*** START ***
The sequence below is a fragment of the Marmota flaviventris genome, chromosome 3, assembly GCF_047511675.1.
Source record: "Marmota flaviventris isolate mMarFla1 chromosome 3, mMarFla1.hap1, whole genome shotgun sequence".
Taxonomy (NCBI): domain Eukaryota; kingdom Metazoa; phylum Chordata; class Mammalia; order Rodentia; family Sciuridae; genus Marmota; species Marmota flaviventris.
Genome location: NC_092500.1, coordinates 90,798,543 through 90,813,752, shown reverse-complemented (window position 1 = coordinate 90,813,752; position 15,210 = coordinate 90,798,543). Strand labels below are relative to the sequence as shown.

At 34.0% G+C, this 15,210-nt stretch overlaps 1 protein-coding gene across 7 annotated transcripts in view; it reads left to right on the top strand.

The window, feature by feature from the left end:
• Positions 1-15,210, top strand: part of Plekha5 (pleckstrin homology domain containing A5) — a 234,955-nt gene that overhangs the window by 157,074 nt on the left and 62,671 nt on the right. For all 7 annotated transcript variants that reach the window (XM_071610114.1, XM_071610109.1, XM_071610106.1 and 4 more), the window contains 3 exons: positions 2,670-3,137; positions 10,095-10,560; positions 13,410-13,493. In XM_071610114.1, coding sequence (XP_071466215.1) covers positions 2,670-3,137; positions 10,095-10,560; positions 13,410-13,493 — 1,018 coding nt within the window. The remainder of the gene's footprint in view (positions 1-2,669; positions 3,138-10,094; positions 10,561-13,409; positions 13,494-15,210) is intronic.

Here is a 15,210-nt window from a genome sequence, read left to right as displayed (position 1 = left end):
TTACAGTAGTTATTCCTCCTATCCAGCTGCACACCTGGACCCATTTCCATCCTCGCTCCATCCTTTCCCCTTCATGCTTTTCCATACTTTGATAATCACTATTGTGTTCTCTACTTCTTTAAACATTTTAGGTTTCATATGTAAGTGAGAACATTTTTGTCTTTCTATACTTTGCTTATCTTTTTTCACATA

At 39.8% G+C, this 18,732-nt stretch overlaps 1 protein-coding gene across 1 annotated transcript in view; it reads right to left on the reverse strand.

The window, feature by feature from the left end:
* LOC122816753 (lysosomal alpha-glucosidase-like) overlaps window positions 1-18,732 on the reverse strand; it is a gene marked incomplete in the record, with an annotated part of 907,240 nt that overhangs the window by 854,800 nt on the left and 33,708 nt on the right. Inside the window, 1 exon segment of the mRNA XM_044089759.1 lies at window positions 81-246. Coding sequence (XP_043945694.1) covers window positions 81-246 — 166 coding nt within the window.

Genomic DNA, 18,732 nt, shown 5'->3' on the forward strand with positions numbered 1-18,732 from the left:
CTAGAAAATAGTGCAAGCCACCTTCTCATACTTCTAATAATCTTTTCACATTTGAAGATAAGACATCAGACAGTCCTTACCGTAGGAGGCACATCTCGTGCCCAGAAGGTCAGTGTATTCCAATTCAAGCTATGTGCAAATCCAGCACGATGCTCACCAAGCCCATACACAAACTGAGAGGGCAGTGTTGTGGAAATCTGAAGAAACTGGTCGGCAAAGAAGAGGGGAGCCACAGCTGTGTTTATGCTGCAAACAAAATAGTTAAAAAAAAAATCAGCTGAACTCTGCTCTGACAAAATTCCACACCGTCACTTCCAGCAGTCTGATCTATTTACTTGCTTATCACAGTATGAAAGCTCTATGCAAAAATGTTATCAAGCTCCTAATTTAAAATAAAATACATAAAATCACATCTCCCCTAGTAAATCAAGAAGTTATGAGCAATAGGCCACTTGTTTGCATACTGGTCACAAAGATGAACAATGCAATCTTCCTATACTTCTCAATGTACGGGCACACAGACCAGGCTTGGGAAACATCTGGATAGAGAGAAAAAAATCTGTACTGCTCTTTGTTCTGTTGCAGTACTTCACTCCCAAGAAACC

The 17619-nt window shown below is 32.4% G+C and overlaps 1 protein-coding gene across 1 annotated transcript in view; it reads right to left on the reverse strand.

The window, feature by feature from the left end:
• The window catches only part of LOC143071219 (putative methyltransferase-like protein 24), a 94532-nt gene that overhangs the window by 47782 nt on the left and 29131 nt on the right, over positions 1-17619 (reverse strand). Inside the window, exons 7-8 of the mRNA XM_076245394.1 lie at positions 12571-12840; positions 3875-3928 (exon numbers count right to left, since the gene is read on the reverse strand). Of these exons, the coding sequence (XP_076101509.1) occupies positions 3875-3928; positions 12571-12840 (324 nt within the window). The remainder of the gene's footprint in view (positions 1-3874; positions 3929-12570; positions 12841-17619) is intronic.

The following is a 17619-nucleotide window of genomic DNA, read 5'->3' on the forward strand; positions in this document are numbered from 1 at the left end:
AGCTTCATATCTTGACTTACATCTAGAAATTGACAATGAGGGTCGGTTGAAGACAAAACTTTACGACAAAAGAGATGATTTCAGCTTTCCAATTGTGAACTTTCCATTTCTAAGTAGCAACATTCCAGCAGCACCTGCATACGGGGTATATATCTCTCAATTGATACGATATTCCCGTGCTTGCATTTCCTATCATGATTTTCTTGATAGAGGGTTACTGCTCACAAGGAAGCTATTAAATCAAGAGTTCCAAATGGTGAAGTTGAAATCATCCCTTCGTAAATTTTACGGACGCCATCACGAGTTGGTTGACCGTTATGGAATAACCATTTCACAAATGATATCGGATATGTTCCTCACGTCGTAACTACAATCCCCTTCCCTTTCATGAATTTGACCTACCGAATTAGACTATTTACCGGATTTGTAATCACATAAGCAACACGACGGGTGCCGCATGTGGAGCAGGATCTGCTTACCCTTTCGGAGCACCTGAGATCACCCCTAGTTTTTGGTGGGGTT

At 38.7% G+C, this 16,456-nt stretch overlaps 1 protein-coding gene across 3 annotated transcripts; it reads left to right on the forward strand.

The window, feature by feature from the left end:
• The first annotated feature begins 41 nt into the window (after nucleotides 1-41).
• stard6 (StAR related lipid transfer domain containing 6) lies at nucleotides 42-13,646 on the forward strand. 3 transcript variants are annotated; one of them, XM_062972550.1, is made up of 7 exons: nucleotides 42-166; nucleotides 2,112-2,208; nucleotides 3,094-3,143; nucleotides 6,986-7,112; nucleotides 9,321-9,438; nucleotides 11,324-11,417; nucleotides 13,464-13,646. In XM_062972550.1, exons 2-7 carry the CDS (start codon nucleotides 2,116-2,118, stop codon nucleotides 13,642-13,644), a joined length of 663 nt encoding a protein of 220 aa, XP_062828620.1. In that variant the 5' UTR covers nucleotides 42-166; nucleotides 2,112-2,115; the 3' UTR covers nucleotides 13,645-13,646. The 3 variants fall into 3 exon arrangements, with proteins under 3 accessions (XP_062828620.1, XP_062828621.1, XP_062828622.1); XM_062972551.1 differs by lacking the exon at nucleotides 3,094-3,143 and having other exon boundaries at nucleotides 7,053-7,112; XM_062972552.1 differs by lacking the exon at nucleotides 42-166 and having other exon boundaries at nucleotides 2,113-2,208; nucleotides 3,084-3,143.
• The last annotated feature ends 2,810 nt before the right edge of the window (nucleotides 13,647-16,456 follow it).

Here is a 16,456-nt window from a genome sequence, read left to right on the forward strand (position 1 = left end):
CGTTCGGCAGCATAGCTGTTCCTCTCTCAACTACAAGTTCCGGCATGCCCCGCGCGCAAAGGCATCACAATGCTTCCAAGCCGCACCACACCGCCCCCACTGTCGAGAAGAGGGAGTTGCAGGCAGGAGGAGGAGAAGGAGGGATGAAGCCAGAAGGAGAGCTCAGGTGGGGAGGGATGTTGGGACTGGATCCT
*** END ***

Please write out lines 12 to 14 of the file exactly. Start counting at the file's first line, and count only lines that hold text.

* LOC122816753 (lysosomal alpha-glucosidase-like) overlaps window positions 1-18,732 on the reverse strand; it is a gene marked incomplete in the record, with an annotated part of 907,240 nt that overhangs the window by 854,800 nt on the left and 33,708 nt on the right. Inside the window, 1 exon segment of the mRNA XM_044089759.1 lies at window positions 81-246. Coding sequence (XP_043945694.1) covers window positions 81-246 — 166 coding nt within the window.

Genomic DNA, 18,732 nt, shown 5'->3' on the forward strand with positions numbered 1-18,732 from the left:
CTAGAAAATAGTGCAAGCCACCTTCTCATACTTCTAATAATCTTTTCACATTTGAAGATAAGACATCAGACAGTCCTTACCGTAGGAGGCACATCTCGTGCCCAGAAGGTCAGTGTATTCCAATTCAAGCTATGTGCAAATCCAGCACGATGCTCACCAAGCCCATACACAAACTGAGAGGGCAGTGTTGTGGAAATCTGAAGAAACTGGTCGGCAAAGAAGAGGGGAGCCACAGCTGTGTTTATGCTGCAAACAAAATAGTTAAAAAAAAAATCAGCTGAACTCTGCTCTGACAAAATTCCACACCGTCACTTCCAGCAGTCTGATCTATTTACTTGCTTATCACAGTATGAAAGCTCTATGCAAAAATGTTATCAAGCTCCTAATTTAAAATAAAATACATAAAATCACATCTCCCCTAGTAAATCAAGAAGTTATGAGCAATAGGCCACTTGTTTGCATACTGGTCACAAAGATGAACAATGCAATCTTCCTATACTTCTCAATGTACGGGCACACAGACCAGGCTTGGGAAACATCTGGATAGAGAGAAAAAAATCTGTACTGCTCTTTGTTCTGTTGCAGTACTTCACTCCCAAGAAACC